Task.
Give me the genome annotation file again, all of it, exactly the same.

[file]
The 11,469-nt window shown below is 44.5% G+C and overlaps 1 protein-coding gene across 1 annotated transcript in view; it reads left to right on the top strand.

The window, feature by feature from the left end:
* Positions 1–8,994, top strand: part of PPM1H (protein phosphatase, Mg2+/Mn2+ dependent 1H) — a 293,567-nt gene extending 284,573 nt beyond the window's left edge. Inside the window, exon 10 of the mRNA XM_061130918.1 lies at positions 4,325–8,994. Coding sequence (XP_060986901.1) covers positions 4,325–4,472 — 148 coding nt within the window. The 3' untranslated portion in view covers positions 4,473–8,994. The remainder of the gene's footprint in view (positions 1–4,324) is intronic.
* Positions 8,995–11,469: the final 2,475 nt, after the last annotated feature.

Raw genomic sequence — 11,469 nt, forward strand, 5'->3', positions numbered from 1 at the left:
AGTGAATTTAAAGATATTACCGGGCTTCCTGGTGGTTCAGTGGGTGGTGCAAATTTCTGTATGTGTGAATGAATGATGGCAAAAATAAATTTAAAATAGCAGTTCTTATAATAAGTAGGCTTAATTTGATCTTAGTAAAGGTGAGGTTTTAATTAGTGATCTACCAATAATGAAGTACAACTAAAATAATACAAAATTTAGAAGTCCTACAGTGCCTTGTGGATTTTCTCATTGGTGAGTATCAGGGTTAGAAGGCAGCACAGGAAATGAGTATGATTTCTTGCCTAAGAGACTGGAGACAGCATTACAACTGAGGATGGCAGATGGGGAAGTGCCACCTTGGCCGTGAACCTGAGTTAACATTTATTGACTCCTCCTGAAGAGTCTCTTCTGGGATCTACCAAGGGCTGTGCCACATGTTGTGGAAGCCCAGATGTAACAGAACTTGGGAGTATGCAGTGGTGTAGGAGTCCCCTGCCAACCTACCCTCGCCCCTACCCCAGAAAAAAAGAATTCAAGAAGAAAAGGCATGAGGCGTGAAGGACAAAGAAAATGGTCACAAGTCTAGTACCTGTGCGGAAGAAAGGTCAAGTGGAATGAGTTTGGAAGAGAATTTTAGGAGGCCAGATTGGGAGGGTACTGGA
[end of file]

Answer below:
The 11,469-nt window shown below is 44.5% G+C and overlaps 1 protein-coding gene across 1 annotated transcript in view; it reads left to right on the top strand.

The window, feature by feature from the left end:
* Positions 1–8,994, top strand: part of PPM1H (protein phosphatase, Mg2+/Mn2+ dependent 1H) — a 293,567-nt gene extending 284,573 nt beyond the window's left edge. Inside the window, exon 10 of the mRNA XM_061130918.1 lies at positions 4,325–8,994. Coding sequence (XP_060986901.1) covers positions 4,325–4,472 — 148 coding nt within the window. The 3' untranslated portion in view covers positions 4,473–8,994. The remainder of the gene's footprint in view (positions 1–4,324) is intronic.
* Positions 8,995–11,469: the final 2,475 nt, after the last annotated feature.

Raw genomic sequence — 11,469 nt, forward strand, 5'->3', positions numbered from 1 at the left:
AGTGAATTTAAAGATATTACCGGGCTTCCTGGTGGTTCAGTGGGTGGTGCAAATTTCTGTATGTGTGAATGAATGATGGCAAAAATAAATTTAAAATAGCAGTTCTTATAATAAGTAGGCTTAATTTGATCTTAGTAAAGGTGAGGTTTTAATTAGTGATCTACCAATAATGAAGTACAACTAAAATAATACAAAATTTAGAAGTCCTACAGTGCCTTGTGGATTTTCTCATTGGTGAGTATCAGGGTTAGAAGGCAGCACAGGAAATGAGTATGATTTCTTGCCTAAGAGACTGGAGACAGCATTACAACTGAGGATGGCAGATGGGGAAGTGCCACCTTGGCCGTGAACCTGAGTTAACATTTATTGACTCCTCCTGAAGAGTCTCTTCTGGGATCTACCAAGGGCTGTGCCACATGTTGTGGAAGCCCAGATGTAACAGAACTTGGGAGTATGCAGTGGTGTAGGAGTCCCCTGCCAACCTACCCTCGCCCCTACCCCAGAAAAAAAGAATTCAAGAAGAAAAGGCATGAGGCGTGAAGGACAAAGAAAATGGTCACAAGTCTAGTACCTGTGCGGAAGAAAGGTCAAGTGGAATGAGTTTGGAAGAGAATTTTAGGAGGCCAGATTGGGAGGGTACTGGA